The Leadership Conference is working diligently to see that Tom Perez is confirmed as U.S. Secretary of Labor. Perez is an eminently qualified public servant and consensus builder who has dedicated his career to ensuring that all individuals are treated fairly and have the opportunity to succeed. He has served with integrity and distinction at the local, state and national level, compiling an outstanding record of achievement.
- Table of Contents
- I. Voting Rights
- II. Education
- III. Employment Discrimination
- IV.Fair Housing
- V. Public Accommodations
- VI. Policing the Police and Prosecuting the Klan
- A. De-Politicize the Civil Rights Division
- B. Promote Access to Voting
- C. Enforce Fair Housing Laws
- D. Ensure Compliance with the Americans with Disability Act (ADA)
- E. Combat Employment Discrimination
- F. Promote and Maintain Integrated, High Quality Schools
- G. Prosecute Police Misconduct and Hate Crimes
Prosecute Police Misconduct and Hate Crimes
In 1994, Congress passed 42 U.S.C. 14141, the police misconduct provision of the Violent Crime Control and Law Enforcement Act of 1994. The provision authorizes the Attorney General to file lawsuits to reform police departments engaging in a pattern or practice of violating citizens' federal rights. The Division also enforces the Omnibus Crime Control and Safe Streets Act of 1968 and Title VI of the Civil Rights Act of 1964, which together prohibit discrimination on the basis of race, color, sex, or national origin by police departments receiving federal funds.
Starting in the late 1990s, the Special Litigation Section began to conduct investigations and implement consent decrees and settlement agreements where evidence demonstrated a violation of the police misconduct statutes. The investigations addressed such systemic problems as excessive force, false arrest, retaliation against persons alleging misconduct, and discriminatory harassment, stops, searches, and arrests. The decrees require the police departments to implement widespread reforms, including training, supervising, and disciplining officers, as well as implementing systems to receive, investigate, and respond to civilian complaints of misconduct. The decrees have had a widespread impact and are being used as models by other police departments. The Section has also used its authority under the Civil Rights of Institutionalized Persons Act (CRIPA) to reform restraint practices in adult prisons and jails and to obtain systemic relief in juvenile correctional facilities.
In recent years, however, the Section has retreated in its enforcement of these important statutes. This rollback has resulted in less accountability on the part of police agencies and a retreat in efforts to ensure that law enforcement and integrity go hand in hand. Given the lack of enforcement of these statutes by the Department of Justice, it is more important than ever to amend 42 U.S.C. 14141 to allow for a private right of action to enforce the statute. In addition, the Department needs to support an expansion of its authority, as outlined in the End Racial Profiling Act (ERPA). ERPA builds on the guidance issued by the Department of Justice in June 2003, which bans federal law enforcement officials from engaging in racial profiling. It would apply this prohibition to state and local law enforcement, close the loopholes to its application, include a mechanism to enforce the new policy, require data collection to monitor government progress toward eliminating profiling, and provide best practice incentive grants to state and local law enforcement agencies to enable them to use federal funds to bring their departments into compliance with the bill. The Justice Department guidance was a good first step, but ERPA is necessary to "end racial profiling in America," as President Bush pledged to do.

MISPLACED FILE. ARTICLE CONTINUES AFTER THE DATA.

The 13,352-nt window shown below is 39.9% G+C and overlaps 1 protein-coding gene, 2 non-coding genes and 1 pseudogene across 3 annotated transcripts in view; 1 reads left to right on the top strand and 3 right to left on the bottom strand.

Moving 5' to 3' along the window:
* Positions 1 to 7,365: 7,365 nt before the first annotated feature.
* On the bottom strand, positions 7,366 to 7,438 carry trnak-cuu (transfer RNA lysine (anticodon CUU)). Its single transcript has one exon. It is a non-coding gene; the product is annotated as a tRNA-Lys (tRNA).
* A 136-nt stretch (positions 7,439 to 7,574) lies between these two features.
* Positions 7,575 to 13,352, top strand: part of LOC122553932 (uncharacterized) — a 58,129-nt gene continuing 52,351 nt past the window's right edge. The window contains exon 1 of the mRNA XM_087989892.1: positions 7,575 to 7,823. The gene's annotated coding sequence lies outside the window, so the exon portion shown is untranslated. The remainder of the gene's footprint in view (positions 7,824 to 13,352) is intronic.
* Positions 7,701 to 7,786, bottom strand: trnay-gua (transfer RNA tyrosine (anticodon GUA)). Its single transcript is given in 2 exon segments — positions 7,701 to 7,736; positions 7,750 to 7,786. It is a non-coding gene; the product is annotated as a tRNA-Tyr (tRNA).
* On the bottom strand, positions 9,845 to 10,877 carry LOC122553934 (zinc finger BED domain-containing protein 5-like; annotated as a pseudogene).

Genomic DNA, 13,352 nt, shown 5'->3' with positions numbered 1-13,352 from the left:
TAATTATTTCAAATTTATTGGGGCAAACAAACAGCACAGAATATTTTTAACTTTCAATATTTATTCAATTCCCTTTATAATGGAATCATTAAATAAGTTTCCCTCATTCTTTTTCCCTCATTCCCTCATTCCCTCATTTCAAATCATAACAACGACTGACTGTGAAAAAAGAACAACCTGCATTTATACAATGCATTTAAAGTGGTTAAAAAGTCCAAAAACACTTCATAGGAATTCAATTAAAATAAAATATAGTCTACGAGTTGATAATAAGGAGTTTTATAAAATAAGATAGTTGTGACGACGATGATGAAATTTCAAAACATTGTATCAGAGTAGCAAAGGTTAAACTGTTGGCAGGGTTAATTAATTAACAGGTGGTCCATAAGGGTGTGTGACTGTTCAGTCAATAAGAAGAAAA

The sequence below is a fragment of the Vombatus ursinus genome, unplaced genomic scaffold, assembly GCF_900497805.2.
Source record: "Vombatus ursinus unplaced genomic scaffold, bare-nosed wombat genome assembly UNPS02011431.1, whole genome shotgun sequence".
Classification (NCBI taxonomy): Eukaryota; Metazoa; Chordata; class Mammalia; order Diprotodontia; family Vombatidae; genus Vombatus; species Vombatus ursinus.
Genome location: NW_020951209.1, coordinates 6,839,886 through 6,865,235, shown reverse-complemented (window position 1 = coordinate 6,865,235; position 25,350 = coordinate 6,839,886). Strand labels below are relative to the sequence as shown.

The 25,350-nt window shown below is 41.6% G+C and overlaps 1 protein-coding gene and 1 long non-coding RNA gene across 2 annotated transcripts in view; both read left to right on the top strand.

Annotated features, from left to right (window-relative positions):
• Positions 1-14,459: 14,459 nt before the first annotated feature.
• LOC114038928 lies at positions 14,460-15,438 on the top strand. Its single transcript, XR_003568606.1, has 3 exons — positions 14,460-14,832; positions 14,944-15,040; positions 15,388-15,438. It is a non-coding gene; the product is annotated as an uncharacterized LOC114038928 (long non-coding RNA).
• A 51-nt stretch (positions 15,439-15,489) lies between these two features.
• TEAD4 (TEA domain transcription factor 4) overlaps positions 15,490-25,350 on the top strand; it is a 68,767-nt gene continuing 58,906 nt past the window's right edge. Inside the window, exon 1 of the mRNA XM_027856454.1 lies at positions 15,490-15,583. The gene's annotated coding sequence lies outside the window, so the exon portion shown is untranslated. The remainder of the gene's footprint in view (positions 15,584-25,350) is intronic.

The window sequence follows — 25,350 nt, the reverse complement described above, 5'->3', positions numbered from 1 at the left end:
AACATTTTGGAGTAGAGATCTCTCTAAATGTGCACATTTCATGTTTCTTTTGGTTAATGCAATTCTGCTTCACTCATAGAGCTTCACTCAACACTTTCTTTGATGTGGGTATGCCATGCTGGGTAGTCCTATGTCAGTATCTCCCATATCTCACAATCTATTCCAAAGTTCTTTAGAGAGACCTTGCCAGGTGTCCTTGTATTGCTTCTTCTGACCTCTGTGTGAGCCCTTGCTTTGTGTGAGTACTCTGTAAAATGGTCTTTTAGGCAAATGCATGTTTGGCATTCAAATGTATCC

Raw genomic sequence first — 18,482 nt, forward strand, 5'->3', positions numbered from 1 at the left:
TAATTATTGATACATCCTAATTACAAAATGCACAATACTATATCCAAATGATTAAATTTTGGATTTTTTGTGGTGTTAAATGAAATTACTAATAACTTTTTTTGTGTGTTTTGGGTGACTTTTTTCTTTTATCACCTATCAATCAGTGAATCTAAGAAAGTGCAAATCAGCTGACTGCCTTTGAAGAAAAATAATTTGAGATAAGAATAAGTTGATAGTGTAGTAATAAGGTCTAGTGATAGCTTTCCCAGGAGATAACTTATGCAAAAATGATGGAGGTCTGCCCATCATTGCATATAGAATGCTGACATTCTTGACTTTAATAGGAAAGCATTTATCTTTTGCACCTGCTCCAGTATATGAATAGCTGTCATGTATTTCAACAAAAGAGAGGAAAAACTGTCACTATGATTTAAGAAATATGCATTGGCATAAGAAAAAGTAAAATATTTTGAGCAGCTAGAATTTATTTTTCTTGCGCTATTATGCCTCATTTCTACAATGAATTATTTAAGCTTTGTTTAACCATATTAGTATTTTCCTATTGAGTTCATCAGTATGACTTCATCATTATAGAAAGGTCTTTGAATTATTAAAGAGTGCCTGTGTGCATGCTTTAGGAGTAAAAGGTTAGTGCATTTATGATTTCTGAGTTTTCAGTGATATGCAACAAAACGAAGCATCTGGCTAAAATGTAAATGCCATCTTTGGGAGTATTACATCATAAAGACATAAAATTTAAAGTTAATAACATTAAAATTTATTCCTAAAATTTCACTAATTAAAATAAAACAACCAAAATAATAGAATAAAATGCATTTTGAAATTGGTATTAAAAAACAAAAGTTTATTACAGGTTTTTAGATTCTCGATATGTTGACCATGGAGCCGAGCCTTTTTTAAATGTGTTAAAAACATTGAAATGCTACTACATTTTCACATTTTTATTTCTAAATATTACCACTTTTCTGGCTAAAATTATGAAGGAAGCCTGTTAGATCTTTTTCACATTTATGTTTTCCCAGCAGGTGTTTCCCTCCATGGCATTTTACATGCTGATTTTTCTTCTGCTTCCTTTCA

Moreover, while the Civil Rights Division has committed to vigorously enforcing the federal hate crimes statute, the statute itself is flawed. To strengthen its effectiveness, unnecessary obstacles to federal prosecution must be removed and authority must be provided for federal involvement in a wider category of bias motivated crimes. For instance, we have seen a rise in recent years in the number of hate crimes perpetrated due to discrimination based on sexual orientation. To enhance the federal response to this growing crisis, the Civil Rights Division must have the authority to prosecute all violent crimes based on race, color, religion, national origin, gender, sexual orientation, and disability. Expanding the authority needed to prosecute such cases is critical to protecting members of these groups from this most egregious form of discrimination.